Leeming nodded sadly then moved swiftly to catch her as she collapsed. Tallis ordered him to bring her into his office, going ahead to open the door then finding a bottle of brandy in a desk drawer. As Leeming lowered her gently on to a chair, her eyelids fluttered. The superintendent supported her with one hand and, as she slowly recovered, held a glass to her lips. One sip of the brandy made her cough and sit up. Leeming was amazed at the tenderness shown by Tallis. He was a confirmed bachelor who avoided female company as a rule yet here he was, treating their visitor with all the care of a doting father. It was an aspect of his character that had not been caught by the newspaper cartoonist.

'Thank you, sir,' said Effie Kellow, straightening her hat. 'I'm sorry to put you to any trouble.'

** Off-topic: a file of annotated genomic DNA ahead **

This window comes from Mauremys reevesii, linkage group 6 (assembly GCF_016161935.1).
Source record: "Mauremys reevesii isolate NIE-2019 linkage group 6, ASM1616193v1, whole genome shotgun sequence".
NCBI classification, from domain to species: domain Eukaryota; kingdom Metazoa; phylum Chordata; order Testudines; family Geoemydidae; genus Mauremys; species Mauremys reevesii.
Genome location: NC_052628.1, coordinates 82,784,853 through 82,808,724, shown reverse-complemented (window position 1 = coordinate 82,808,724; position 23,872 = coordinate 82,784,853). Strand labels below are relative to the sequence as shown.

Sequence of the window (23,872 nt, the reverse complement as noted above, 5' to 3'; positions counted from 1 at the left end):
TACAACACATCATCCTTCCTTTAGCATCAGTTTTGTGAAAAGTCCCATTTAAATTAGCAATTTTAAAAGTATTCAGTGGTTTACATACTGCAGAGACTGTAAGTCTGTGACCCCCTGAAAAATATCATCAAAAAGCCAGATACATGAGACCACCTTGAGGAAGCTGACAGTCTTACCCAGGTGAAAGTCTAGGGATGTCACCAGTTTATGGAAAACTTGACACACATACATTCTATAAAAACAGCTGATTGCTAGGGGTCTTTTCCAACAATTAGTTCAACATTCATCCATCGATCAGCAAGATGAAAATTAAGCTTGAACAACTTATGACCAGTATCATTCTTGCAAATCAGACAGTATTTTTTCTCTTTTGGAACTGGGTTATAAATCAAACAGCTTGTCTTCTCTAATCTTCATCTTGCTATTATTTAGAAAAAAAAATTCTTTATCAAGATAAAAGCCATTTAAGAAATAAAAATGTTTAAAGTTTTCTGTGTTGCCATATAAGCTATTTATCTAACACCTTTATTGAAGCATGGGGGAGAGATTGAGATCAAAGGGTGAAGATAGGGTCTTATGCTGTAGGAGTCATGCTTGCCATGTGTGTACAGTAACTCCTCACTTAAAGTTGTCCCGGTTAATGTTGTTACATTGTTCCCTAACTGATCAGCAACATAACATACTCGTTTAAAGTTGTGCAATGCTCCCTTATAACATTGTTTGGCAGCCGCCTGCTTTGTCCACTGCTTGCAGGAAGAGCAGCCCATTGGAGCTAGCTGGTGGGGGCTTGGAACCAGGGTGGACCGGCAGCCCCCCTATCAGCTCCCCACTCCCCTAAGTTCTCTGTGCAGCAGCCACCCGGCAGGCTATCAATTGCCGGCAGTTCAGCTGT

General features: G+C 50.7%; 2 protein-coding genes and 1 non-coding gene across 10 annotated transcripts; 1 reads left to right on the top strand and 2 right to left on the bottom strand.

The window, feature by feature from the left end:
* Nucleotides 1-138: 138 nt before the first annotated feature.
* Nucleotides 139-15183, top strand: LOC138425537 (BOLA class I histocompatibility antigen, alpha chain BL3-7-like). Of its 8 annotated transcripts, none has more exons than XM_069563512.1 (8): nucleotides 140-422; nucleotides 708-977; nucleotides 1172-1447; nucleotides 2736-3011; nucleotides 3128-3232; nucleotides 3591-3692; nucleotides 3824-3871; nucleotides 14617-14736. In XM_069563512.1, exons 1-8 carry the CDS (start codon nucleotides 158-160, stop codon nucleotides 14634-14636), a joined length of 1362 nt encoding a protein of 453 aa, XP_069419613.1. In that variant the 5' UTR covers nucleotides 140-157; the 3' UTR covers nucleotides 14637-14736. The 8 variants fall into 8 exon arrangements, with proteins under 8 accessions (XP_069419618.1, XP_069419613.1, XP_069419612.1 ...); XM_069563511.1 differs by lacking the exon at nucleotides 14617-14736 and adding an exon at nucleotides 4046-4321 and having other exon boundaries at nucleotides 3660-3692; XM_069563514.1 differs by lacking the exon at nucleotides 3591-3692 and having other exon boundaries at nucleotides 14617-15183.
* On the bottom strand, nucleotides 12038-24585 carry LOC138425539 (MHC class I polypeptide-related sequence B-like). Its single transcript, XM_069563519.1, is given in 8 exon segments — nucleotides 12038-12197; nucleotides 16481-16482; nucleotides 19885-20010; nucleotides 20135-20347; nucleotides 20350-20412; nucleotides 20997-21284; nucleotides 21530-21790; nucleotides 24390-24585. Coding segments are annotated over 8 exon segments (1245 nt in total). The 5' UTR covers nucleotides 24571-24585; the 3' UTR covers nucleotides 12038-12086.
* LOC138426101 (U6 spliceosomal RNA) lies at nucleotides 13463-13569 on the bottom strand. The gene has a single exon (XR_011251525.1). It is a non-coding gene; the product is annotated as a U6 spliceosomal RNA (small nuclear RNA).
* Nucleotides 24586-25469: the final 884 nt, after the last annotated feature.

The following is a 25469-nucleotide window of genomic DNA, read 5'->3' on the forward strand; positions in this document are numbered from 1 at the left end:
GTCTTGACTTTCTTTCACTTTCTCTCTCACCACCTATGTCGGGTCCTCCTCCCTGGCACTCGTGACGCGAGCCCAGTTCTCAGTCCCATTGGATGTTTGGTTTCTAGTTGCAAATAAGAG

'It's no trouble at all,' Tallis assured her, going back to his desk and taking the opportunity to swallow the rest of the brandy as he did so. 'It was a perfectly natural reaction.'

'I'd never have known about if Mr Dalrymple hadn't shown the newspaper to me,' she said, holding back tears. 'I work at his house. He knew that Hugh had been working on a funny coffee pot because I'd told him. Mr Dalrymple said that I should come here to find out the truth. I simply had to know.'

'I appreciate that, Miss Kellow.

'Hugh was such a wonderful brother.'

Effie Kellow was a pretty, petite, auburn-haired young woman who had put on her best dress for the visit. She opened her reticule and took out a letter.